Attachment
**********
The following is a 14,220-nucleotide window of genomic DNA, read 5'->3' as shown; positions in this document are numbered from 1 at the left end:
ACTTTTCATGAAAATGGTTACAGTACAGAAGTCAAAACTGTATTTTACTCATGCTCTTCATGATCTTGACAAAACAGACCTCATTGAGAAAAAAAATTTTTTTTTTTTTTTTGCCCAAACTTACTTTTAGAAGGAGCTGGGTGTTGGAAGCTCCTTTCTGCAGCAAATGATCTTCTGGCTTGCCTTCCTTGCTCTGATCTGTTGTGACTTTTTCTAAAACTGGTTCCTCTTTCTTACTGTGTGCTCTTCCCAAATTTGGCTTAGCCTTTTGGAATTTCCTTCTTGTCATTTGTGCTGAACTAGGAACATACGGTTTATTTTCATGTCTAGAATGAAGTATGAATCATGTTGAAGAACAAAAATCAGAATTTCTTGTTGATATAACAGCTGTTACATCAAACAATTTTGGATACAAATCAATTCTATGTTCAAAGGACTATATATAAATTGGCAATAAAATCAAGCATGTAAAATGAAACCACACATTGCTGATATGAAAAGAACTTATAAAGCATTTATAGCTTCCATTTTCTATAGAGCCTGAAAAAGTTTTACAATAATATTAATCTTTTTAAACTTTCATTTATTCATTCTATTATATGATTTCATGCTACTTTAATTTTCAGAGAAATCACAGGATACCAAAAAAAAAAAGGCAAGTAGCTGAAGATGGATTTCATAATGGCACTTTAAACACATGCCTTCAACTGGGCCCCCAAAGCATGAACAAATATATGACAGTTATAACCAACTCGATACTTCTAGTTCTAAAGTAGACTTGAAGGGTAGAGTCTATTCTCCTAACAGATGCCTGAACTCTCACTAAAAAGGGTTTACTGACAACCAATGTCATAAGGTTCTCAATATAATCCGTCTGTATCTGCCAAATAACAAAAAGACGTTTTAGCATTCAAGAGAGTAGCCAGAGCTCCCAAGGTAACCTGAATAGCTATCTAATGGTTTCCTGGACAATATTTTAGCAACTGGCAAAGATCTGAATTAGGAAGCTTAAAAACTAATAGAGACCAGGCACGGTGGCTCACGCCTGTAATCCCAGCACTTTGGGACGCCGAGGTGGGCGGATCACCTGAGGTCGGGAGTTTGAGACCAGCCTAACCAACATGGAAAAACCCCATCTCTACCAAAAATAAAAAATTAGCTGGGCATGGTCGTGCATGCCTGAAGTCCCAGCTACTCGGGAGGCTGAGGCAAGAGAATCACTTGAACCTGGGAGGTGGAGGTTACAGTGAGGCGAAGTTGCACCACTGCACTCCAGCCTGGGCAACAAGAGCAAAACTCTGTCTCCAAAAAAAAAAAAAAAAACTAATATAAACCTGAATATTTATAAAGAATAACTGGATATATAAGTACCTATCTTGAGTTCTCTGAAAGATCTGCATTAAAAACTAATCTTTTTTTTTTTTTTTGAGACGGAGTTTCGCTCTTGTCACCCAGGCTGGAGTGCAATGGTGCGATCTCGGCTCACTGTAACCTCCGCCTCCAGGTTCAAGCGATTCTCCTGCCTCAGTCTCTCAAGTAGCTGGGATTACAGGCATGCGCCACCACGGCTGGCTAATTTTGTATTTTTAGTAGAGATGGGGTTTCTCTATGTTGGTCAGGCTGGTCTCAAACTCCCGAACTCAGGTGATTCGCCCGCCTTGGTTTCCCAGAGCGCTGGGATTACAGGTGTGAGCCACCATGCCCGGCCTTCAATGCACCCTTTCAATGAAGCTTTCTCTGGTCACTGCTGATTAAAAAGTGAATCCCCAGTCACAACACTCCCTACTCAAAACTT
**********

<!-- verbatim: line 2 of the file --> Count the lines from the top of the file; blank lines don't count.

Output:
ACTTTTCATGAAAATGGTTACAGTACAGAAGTCAAAACTGTATTTTACTCATGCTCTTCATGATCTTGACAAAACAGACCTCATTGAGAAAAAAAATTTTTTTTTTTTTTTTGCCCAAACTTACTTTTAGAAGGAGCTGGGTGTTGGAAGCTCCTTTCTGCAGCAAATGATCTTCTGGCTTGCCTTCCTTGCTCTGATCTGTTGTGACTTTTTCTAAAACTGGTTCCTCTTTCTTACTGTGTGCTCTTCCCAAATTTGGCTTAGCCTTTTGGAATTTCCTTCTTGTCATTTGTGCTGAACTAGGAACATACGGTTTATTTTCATGTCTAGAATGAAGTATGAATCATGTTGAAGAACAAAAATCAGAATTTCTTGTTGATATAACAGCTGTTACATCAAACAATTTTGGATACAAATCAATTCTATGTTCAAAGGACTATATATAAATTGGCAATAAAATCAAGCATGTAAAATGAAACCACACATTGCTGATATGAAAAGAACTTATAAAGCATTTATAGCTTCCATTTTCTATAGAGCCTGAAAAAGTTTTACAATAATATTAATCTTTTTAAACTTTCATTTATTCATTCTATTATATGATTTCATGCTACTTTAATTTTCAGAGAAATCACAGGATACCAAAAAAAAAAAGGCAAGTAGCTGAAGATGGATTTCATAATGGCACTTTAAACACATGCCTTCAACTGGGCCCCCAAAGCATGAACAAATATATGACAGTTATAACCAACTCGATACTTCTAGTTCTAAAGTAGACTTGAAGGGTAGAGTCTATTCTCCTAACAGATGCCTGAACTCTCACTAAAAAGGGTTTACTGACAACCAATGTCATAAGGTTCTCAATATAATCCGTCTGTATCTGCCAAATAACAAAAAGACGTTTTAGCATTCAAGAGAGTAGCCAGAGCTCCCAAGGTAACCTGAATAGCTATCTAATGGTTTCCTGGACAATATTTTAGCAACTGGCAAAGATCTGAATTAGGAAGCTTAAAAACTAATAGAGACCAGGCACGGTGGCTCACGCCTGTAATCCCAGCACTTTGGGACGCCGAGGTGGGCGGATCACCTGAGGTCGGGAGTTTGAGACCAGCCTAACCAACATGGAAAAACCCCATCTCTACCAAAAATAAAAAATTAGCTGGGCATGGTCGTGCATGCCTGAAGTCCCAGCTACTCGGGAGGCTGAGGCAAGAGAATCACTTGAACCTGGGAGGTGGAGGTTACAGTGAGGCGAAGTTGCACCACTGCACTCCAGCCTGGGCAACAAGAGCAAAACTCTGTCTCCAAAAAAAAAAAAAAAAACTAATATAAACCTGAATATTTATAAAGAATAACTGGATATATAAGTACCTATCTTGAGTTCTCTGAAAGATCTGCATTAAAAACTAATCTTTTTTTTTTTTTTTGAGACGGAGTTTCGCTCTTGTCACCCAGGCTGGAGTGCAATGGTGCGATCTCGGCTCACTGTAACCTCCGCCTCCAGGTTCAAGCGATTCTCCTGCCTCAGTCTCTCAAGTAGCTGGGATTACAGGCATGCGCCACCACGGCTGGCTAATTTTGTATTTTTAGTAGAGATGGGGTTTCTCTATGTTGGTCAGGCTGGTCTCAAACTCCCGAACTCAGGTGATTCGCCCGCCTTGGTTTCCCAGAGCGCTGGGATTACAGGTGTGAGCCACCATGCCCGGCCTTCAATGCACCCTTTCAATGAAGCTTTCTCTGGTCACTGCTGATTAAAAAGTGAATCCCCAGTCACAACACTCCCTACTCAAAACTT